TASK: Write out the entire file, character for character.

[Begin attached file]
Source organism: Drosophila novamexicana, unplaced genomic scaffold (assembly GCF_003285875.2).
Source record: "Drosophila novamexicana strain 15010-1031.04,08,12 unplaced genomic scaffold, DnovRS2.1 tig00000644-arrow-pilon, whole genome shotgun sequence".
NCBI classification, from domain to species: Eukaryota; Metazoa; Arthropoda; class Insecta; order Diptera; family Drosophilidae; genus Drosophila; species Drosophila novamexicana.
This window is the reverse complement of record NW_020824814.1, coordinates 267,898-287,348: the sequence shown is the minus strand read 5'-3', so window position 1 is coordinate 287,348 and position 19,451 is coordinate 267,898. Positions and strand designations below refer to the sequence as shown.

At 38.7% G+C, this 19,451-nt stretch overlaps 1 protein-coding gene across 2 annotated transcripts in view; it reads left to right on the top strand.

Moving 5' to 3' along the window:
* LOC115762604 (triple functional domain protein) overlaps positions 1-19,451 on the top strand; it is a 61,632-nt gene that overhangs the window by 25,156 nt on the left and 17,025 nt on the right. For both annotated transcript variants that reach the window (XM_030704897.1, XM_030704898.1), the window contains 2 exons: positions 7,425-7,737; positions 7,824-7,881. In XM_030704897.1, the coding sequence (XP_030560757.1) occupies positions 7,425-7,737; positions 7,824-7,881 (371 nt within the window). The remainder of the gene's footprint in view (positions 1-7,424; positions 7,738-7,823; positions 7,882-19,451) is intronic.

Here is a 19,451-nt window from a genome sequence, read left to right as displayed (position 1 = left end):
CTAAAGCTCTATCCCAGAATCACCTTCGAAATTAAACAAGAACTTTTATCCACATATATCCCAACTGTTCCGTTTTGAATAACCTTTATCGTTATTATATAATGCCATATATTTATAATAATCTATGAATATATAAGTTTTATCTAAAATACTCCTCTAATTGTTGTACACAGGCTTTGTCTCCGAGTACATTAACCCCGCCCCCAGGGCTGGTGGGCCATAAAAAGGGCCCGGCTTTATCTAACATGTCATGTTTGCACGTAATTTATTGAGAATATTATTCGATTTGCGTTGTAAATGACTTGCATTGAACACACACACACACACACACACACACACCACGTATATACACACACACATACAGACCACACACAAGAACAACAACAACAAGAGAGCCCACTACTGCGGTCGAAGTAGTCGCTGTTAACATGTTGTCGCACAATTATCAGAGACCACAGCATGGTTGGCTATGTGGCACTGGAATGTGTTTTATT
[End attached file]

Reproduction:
Source organism: Drosophila novamexicana, unplaced genomic scaffold (assembly GCF_003285875.2).
Source record: "Drosophila novamexicana strain 15010-1031.04,08,12 unplaced genomic scaffold, DnovRS2.1 tig00000644-arrow-pilon, whole genome shotgun sequence".
NCBI classification, from domain to species: Eukaryota; Metazoa; Arthropoda; class Insecta; order Diptera; family Drosophilidae; genus Drosophila; species Drosophila novamexicana.
This window is the reverse complement of record NW_020824814.1, coordinates 267,898-287,348: the sequence shown is the minus strand read 5'-3', so window position 1 is coordinate 287,348 and position 19,451 is coordinate 267,898. Positions and strand designations below refer to the sequence as shown.

At 38.7% G+C, this 19,451-nt stretch overlaps 1 protein-coding gene across 2 annotated transcripts in view; it reads left to right on the top strand.

Moving 5' to 3' along the window:
* LOC115762604 (triple functional domain protein) overlaps positions 1-19,451 on the top strand; it is a 61,632-nt gene that overhangs the window by 25,156 nt on the left and 17,025 nt on the right. For both annotated transcript variants that reach the window (XM_030704897.1, XM_030704898.1), the window contains 2 exons: positions 7,425-7,737; positions 7,824-7,881. In XM_030704897.1, the coding sequence (XP_030560757.1) occupies positions 7,425-7,737; positions 7,824-7,881 (371 nt within the window). The remainder of the gene's footprint in view (positions 1-7,424; positions 7,738-7,823; positions 7,882-19,451) is intronic.

Here is a 19,451-nt window from a genome sequence, read left to right as displayed (position 1 = left end):
CTAAAGCTCTATCCCAGAATCACCTTCGAAATTAAACAAGAACTTTTATCCACATATATCCCAACTGTTCCGTTTTGAATAACCTTTATCGTTATTATATAATGCCATATATTTATAATAATCTATGAATATATAAGTTTTATCTAAAATACTCCTCTAATTGTTGTACACAGGCTTTGTCTCCGAGTACATTAACCCCGCCCCCAGGGCTGGTGGGCCATAAAAAGGGCCCGGCTTTATCTAACATGTCATGTTTGCACGTAATTTATTGAGAATATTATTCGATTTGCGTTGTAAATGACTTGCATTGAACACACACACACACACACACACACACACCACGTATATACACACACACATACAGACCACACACAAGAACAACAACAACAAGAGAGCCCACTACTGCGGTCGAAGTAGTCGCTGTTAACATGTTGTCGCACAATTATCAGAGACCACAGCATGGTTGGCTATGTGGCACTGGAATGTGTTTTATT